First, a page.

Sony Sues Amergence for Developing Harmful Software
Record company Sony BMG has filed a suit against Amergence Group, whose previous name was SunComm International, for installing harmful software onto PCs in 2005. The company has demanded $12 Million in compensation for damages the software caused.
In 2005, SunnComm's software called MediaMax was installed on a few CDs of Sony BMG. The software that was designed to restrict a disc from having too many copies reportedly caused trouble on users' computers worldwide.
The U.S. state officials had investigated Sony, whose DRM software was the core issue in a number of lawsuits. Sony paid $5.75 Million in restitution in many cases. According to an earlier agreement, it paid users $7.50 for every CD and went through audits for the forthcoming DRM software.
The MediaMax program created problems by forming a directory on PCs, which could enable hackers to invade an affected computer. Sony accused Amergence Group because its software failed to perform what it promised. The lawsuit therefore claims unfair trade practices and negligence on the apart of Amergence Group, said security experts. Channelregister published this in news on July 16, 2007.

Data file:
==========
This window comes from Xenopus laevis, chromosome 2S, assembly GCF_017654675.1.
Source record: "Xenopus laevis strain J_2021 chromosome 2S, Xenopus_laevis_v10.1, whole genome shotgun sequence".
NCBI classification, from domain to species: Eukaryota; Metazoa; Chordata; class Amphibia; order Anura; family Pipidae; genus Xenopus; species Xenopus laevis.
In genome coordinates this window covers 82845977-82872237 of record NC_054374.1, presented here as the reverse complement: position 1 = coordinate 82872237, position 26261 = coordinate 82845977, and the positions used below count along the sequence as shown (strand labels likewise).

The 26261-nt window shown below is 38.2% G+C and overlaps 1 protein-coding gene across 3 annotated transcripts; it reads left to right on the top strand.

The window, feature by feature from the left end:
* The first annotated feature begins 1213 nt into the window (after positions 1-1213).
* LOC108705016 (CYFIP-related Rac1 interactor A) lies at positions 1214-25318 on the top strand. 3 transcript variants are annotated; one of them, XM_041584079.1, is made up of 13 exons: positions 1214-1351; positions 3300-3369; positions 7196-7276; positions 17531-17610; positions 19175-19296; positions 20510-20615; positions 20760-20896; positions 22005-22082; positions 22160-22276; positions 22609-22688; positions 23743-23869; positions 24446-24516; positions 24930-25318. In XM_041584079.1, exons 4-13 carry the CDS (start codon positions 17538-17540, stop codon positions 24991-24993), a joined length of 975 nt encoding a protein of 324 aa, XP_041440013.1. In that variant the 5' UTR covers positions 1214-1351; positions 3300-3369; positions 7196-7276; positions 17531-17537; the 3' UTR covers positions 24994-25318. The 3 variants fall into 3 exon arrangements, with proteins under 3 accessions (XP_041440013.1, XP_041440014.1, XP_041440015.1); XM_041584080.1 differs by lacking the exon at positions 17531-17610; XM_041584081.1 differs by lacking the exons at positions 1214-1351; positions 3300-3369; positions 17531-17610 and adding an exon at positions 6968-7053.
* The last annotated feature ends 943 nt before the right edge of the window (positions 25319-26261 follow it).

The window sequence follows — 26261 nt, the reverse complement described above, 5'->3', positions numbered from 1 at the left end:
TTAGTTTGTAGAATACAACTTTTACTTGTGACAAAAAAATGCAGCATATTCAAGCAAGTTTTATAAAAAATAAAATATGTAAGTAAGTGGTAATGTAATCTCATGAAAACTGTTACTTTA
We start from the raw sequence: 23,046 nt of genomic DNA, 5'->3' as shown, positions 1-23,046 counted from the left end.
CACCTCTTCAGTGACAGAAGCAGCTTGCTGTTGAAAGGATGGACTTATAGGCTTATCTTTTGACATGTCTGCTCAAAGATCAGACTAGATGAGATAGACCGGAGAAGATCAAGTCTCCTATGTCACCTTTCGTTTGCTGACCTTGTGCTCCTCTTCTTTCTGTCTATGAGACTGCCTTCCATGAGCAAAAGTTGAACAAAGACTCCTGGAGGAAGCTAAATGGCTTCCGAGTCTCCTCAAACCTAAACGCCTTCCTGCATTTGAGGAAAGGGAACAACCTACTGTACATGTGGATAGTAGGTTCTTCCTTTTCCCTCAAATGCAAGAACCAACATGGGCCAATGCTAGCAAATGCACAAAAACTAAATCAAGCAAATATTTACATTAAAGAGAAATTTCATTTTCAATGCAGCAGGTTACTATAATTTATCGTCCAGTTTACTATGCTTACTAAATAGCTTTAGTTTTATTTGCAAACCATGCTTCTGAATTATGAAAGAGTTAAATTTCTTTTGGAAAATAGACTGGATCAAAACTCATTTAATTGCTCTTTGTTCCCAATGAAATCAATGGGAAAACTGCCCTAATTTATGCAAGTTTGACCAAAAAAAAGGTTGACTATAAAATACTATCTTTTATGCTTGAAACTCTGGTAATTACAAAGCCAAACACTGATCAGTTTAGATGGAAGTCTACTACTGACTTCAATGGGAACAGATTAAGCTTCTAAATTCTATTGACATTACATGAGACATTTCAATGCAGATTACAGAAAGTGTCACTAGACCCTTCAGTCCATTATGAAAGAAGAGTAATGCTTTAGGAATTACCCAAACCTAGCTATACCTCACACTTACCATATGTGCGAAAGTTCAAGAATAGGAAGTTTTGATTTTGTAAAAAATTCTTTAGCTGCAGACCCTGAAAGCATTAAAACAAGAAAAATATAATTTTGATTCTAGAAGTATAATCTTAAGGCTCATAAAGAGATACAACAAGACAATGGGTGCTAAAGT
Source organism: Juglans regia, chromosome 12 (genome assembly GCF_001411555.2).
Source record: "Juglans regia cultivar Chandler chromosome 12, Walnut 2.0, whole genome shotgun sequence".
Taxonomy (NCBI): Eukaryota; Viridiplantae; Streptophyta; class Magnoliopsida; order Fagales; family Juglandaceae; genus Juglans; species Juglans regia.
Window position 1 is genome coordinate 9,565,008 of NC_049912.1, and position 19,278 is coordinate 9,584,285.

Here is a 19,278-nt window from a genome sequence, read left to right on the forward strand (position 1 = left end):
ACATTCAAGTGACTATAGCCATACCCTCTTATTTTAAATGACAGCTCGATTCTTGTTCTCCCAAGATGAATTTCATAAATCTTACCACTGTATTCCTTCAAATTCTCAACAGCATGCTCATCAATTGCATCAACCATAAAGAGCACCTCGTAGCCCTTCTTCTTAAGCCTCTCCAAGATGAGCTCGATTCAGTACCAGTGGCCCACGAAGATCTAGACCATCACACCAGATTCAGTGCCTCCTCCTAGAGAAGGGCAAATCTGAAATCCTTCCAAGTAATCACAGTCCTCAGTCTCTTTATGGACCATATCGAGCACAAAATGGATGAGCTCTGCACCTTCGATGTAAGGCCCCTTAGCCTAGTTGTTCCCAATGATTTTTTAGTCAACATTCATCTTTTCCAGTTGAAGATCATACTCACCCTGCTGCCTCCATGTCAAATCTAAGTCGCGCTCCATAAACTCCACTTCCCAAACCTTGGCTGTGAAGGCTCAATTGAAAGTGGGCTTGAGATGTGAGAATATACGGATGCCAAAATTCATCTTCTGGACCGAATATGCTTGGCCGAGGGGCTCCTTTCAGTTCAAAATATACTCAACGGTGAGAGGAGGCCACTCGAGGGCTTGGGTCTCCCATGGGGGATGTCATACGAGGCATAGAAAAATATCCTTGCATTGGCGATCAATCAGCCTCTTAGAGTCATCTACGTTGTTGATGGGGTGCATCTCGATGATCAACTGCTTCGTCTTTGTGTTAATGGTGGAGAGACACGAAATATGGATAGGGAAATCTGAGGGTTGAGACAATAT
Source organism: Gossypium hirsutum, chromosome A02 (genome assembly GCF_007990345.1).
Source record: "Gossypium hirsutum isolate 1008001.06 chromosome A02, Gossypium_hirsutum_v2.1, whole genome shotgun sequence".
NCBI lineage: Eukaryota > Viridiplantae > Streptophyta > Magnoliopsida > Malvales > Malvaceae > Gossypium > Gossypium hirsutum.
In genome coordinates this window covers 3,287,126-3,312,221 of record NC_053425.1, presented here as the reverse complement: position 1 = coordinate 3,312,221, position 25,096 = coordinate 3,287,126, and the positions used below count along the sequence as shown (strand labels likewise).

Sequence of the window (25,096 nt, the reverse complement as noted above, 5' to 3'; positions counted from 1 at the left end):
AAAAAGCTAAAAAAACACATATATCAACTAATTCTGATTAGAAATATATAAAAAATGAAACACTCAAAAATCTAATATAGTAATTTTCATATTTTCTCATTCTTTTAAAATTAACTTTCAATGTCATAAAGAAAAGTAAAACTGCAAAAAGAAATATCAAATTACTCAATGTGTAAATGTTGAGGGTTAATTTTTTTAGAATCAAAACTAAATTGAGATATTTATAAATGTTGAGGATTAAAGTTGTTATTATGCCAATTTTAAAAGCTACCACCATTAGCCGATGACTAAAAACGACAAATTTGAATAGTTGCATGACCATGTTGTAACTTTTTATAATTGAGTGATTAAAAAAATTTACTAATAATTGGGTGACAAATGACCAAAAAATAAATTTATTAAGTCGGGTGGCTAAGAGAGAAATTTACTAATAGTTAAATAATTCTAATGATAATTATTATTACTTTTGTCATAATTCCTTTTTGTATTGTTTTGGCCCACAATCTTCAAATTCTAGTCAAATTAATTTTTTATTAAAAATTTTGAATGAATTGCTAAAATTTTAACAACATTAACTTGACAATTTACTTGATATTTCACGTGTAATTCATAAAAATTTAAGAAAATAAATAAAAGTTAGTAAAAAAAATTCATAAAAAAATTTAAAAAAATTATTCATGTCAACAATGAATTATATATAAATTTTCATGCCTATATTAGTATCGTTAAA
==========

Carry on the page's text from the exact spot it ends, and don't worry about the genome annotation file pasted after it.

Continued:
Just weeks before the rage relating to the MediaMax flaw in 2005, there were talks of another bit of DRM software included in Sony BMG compact discs. U.K. firm First 4 Internet's software named XCP had installed a rootkit program on the computer systems.
Attackers found the XCP technology a useful tool to download and run malware while users trying to eliminate the rootkit experienced crashes on their CD-ROM drives. Since the rootkit program runs at the basic level of systems, it allows undetected code execution.
In this way, the software enabled hackers to access the operating system of the PC. Computer experts and users blamed the software as unsafe and capable of exposing a PC to hacking.
But Amergence Group is preparing to prove itself innocent against the accusations it believes are unwarranted, said the company.
One of the allegations in BMG's suit is that SunnComm's CD DRM software called MediaMax had defects and that the small company was under a contract to pay Sony against consumers' charges.
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» SPAMfighter News - 7/30/2007
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